Cinzia Coppola

Researcher of Neurology

Name Cinzia
Surname Coppola
Institution Università degli Studi della Campania Luigi Vanvitelli
E-Mail cinzia.coppola@unicampania.it
Address Department of Medical, Surgical, Neurological, Metabolic Sciences, and Aging, 2nd Division of Neurology, Center for Rare Diseases, University of Campania "Luigi Vanvitelli", Napoli, Italy

Member PUBLICATIONS

  • Novel VCP mutations expand the mutational spectrum of frontotemporal dementia.

    Publication Date: 30/06/2018 on Neurobiology of aging
    by Saracino D, Clot F, Camuzat A, Anquetil V, Hannequin D, Guyant-Maréchal L, Didic M, Guillot-Noël L, Rinaldi D, Latouche M, Forlani S, Ghassab Y, Coppola C, Di Iorio G, David I, , Le Guern E, Brice A, Le Ber I
    DOI: 10.1016/j.neurobiolaging.2018.06.037

    Valosin-containing protein (VCP) mutations are rare causes of autosomal dominant frontotemporal dementias associated with Paget's disease of bone, inclusion body myopathy, and amyotrophic lateral sclerosis. We analyzed the VCP gene in a cohort of 199 patients with frontotemporal dementia and identified 7 heterozygous mutations in unrelated families, including 3 novel mutations segregating with dementia. This expands the VCP mutation spectrum and suggests that although VCP mutations are rare (3.5% in this study), the gene should be analyzed even in absence of the full syndromic complex. Reporting genetic variants with convincing arguments for pathogenicity is important considering the large amount of data generated by next-generation sequencing and the growing difficulties to interpret rare genetic variants identified in isolated cases.

  • Cardiotoxic effects of the novel approved anti-ErbB2 agents and reverse cardioprotective effects of ranolazine.

    Publication Date: 19/04/2018 on OncoTargets and therapy
    by De Lorenzo C, Paciello R, Riccio G, Rea D, Barbieri A, Coppola C, Maurea N
    DOI: 10.2147/OTT.S157294

    Pertuzumab, a novel anti-epidermal growth factor receptor 2 humanized monoclonal antibody, and trastuzumab-emtansine (TDM1), a novel antibody-drug conjugate made up of trastuzumab covalently linked to the highly potent microtubule inhibitory agent DM1, have been recently approved by the US Food and Drug Administration for increasing the efficiency and safety of breast cancer therapy with trastuzumab. We investigated for the first time the potential cardiotoxic effects of pertuzumab and TDM1, which are not yet fully elucidated, and we tested whether ranolazine could blunt their cardiotoxicity.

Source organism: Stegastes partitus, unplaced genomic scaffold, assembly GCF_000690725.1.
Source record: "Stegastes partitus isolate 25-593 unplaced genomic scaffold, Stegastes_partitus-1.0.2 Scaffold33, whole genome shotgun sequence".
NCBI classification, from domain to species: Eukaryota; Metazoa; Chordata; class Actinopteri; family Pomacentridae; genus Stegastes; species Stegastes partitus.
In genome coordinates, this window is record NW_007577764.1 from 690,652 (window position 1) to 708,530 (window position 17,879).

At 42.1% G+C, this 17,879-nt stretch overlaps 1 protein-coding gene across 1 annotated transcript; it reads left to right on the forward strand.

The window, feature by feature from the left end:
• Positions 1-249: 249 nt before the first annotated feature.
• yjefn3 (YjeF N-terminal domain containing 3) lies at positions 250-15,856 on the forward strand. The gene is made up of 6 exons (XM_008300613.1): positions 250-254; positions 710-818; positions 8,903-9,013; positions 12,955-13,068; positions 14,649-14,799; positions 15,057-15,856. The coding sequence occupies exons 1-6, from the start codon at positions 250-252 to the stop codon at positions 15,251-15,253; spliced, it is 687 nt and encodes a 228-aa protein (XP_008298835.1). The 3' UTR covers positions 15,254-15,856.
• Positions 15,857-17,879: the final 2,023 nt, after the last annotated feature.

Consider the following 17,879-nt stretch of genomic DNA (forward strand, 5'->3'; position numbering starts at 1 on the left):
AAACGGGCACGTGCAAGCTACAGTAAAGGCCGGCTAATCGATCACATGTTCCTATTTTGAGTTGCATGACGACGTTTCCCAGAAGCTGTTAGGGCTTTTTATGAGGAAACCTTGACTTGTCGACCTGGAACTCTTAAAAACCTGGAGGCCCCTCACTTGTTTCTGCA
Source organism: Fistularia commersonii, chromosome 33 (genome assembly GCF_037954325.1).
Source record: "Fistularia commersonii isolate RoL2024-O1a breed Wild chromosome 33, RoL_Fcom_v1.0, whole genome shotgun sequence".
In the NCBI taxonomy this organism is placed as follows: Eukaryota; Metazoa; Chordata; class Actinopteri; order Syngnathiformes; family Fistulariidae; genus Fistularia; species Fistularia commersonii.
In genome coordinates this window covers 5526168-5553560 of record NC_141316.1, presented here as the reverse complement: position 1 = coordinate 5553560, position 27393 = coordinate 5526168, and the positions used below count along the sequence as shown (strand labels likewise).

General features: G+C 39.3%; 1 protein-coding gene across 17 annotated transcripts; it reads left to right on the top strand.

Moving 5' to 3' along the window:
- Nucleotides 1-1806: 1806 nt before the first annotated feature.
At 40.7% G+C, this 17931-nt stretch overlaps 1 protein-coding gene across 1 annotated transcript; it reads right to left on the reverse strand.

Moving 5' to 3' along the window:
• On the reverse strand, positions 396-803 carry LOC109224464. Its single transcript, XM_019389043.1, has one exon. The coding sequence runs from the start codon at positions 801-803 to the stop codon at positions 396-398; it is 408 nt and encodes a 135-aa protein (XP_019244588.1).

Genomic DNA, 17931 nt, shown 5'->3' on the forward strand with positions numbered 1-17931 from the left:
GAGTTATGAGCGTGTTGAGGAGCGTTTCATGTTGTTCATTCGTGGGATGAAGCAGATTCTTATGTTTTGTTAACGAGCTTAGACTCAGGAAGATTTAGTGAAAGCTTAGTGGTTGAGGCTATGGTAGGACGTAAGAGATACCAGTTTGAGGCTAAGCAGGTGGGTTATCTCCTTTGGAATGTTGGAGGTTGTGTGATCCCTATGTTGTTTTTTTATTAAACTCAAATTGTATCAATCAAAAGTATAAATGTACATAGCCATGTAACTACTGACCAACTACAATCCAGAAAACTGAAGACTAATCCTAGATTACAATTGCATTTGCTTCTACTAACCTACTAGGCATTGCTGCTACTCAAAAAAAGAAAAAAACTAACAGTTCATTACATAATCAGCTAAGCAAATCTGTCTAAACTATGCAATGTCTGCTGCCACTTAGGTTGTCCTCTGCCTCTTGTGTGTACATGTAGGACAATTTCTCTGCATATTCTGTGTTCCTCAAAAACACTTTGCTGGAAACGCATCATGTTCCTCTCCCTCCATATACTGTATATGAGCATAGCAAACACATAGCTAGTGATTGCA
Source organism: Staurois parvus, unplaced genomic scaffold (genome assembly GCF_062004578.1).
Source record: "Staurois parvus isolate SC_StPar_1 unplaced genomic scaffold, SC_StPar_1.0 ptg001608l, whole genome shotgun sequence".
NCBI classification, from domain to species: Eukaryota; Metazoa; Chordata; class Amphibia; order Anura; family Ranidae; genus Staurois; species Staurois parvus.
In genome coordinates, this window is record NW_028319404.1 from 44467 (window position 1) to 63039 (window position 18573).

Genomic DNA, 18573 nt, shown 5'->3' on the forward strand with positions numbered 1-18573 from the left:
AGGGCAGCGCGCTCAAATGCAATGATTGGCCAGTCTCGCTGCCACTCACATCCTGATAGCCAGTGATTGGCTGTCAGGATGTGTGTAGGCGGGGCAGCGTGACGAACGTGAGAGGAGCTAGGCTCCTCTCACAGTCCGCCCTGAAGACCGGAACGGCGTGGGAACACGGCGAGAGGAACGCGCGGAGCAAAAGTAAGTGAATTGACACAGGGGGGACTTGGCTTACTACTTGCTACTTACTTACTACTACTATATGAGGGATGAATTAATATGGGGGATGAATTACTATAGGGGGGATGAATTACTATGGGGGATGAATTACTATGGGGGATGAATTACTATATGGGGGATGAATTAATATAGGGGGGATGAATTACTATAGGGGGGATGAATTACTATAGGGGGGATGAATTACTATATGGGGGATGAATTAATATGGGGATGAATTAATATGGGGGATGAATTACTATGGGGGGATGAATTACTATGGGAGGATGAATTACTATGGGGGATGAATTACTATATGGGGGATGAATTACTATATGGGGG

• Prevalent use of combined prophylaxis of hepatitis B after liver transplantation in Italy: results of a national survey in a large cohort.

    Publication Date: 01/03/2018 on Minerva gastroenterologica e dietologica
    by Marzano A, Andreone P, Boccagni P, Burra P, Caneschi F, Conoscitore PF, Coppola C, DE Carlis L, Fagiuoli S, Forte P, Gaeta GB, Iemmolo RM, Lotti Suffredini A, Mazzola M, Merli M, Parrilli G, Piai G, Piras MR, Salizzoni M, Tamè M, Tisone G, Toniutto P, Vennarecci G, Volpes R, Zamboni F, Caccamo L,
    DOI: 10.23736/S1121-421X.17.02407-2

    Prophylaxis of hepatitis B after liver transplantation with antiviral(s) and immunoglobulins efficiently protect the majority of recipients; however recent experiences suggest a decline of HBsAg-positive candidates and the use of hepatitis B Immunoglobulin-free schedules.

  • Ranolazine Attenuates Trastuzumab-Induced Heart Dysfunction by Modulating ROS Production.

    Publication Date: 06/02/2018 on Frontiers in physiology
    by Riccio G, Antonucci S, Coppola C, D'Avino C, Piscopo G, Fiore D, Maurea C, Russo M, Rea D, Arra C, Condorelli G, Di Lisa F, Tocchetti CG, De Lorenzo C, Maurea N
    DOI: 10.3389/fphys.2018.00038